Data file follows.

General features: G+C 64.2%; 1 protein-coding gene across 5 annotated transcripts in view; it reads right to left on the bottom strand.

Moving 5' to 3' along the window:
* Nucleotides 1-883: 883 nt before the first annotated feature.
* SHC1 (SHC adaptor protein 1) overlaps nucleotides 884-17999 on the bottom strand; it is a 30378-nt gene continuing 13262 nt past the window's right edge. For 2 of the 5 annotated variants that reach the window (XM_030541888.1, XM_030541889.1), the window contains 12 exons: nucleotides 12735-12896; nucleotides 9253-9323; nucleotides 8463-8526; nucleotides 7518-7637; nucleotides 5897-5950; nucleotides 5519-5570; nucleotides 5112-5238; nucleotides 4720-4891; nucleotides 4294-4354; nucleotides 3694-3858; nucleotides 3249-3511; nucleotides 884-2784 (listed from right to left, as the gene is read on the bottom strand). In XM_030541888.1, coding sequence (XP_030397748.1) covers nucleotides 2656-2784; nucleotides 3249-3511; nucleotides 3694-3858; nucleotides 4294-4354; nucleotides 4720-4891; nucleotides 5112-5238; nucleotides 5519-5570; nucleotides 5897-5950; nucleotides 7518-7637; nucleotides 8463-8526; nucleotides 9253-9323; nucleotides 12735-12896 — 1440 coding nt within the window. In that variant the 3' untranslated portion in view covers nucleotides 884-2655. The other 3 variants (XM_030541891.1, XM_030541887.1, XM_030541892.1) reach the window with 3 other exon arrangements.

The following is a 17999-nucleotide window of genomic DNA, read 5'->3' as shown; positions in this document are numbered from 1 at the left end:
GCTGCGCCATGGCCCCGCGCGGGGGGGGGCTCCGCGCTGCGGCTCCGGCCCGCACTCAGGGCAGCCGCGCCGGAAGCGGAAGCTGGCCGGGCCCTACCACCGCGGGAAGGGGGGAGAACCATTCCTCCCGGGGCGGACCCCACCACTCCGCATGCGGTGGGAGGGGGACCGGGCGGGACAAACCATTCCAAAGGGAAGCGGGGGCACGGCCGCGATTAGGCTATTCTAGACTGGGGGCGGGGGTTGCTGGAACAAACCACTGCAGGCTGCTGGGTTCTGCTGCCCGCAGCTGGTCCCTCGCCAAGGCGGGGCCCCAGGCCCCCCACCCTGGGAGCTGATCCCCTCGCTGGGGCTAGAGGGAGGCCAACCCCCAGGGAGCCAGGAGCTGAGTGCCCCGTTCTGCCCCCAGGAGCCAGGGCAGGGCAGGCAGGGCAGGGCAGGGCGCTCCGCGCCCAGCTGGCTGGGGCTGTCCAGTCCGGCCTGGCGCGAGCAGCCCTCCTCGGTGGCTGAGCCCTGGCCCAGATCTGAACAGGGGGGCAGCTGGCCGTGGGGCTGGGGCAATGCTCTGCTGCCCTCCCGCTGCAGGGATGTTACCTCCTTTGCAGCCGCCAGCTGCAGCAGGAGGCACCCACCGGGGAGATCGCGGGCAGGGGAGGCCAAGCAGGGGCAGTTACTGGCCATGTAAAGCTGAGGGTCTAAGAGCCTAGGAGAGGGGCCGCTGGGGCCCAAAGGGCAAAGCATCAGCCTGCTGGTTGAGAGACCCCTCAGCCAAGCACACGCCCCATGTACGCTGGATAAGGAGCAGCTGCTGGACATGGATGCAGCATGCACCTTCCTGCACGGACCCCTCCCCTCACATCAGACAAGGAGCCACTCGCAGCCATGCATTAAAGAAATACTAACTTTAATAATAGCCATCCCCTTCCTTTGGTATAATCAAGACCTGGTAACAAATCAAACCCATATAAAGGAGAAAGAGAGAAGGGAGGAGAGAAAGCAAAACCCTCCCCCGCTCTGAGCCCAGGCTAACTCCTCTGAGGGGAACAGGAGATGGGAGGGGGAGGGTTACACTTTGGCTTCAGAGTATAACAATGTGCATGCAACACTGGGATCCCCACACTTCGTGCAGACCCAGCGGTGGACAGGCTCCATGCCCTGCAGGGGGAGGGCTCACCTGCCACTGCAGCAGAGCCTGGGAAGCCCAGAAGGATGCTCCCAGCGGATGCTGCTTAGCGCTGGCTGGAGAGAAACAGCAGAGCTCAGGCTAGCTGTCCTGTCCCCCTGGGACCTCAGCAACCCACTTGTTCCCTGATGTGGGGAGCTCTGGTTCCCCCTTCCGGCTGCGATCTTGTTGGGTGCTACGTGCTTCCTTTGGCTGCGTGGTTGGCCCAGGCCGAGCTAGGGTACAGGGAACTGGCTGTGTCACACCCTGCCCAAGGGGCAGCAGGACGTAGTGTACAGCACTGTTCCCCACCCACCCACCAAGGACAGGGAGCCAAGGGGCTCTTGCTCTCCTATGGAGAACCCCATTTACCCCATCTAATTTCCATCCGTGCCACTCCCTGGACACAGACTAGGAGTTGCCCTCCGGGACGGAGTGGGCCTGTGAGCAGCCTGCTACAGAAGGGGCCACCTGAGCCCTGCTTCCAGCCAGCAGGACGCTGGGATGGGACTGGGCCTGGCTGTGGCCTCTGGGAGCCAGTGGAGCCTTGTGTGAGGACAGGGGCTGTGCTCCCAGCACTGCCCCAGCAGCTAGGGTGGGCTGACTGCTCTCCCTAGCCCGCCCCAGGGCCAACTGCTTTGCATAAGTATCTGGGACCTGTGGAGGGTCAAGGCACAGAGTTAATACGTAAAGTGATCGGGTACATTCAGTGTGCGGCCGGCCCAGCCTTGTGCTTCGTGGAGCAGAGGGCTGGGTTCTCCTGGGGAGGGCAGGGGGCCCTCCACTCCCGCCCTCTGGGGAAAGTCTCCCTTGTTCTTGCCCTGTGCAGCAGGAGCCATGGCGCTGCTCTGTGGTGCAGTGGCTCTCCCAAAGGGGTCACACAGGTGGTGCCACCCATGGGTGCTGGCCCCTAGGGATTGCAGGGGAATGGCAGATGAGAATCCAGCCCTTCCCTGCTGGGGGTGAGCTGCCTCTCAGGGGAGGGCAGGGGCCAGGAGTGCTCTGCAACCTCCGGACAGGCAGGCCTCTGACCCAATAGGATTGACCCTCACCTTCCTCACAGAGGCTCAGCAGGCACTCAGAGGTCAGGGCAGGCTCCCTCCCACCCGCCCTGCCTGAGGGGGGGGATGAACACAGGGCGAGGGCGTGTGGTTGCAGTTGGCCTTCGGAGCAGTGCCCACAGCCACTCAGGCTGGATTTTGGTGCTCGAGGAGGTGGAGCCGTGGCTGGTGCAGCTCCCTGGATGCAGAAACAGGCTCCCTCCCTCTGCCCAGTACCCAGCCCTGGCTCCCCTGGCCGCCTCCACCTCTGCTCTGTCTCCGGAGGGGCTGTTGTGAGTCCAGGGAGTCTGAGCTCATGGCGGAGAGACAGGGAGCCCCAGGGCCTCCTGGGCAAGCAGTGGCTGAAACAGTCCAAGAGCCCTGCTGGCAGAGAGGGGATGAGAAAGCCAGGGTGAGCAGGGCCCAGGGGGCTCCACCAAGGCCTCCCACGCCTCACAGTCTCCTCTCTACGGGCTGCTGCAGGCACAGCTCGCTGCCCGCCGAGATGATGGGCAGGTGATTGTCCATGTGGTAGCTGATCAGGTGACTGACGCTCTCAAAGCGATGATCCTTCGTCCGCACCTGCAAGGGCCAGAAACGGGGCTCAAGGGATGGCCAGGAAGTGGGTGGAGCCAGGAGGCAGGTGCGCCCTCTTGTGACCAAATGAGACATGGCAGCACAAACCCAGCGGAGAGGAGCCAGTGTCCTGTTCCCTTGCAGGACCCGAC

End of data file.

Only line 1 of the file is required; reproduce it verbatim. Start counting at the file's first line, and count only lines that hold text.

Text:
General features: G+C 64.2%; 1 protein-coding gene across 5 annotated transcripts in view; it reads right to left on the bottom strand.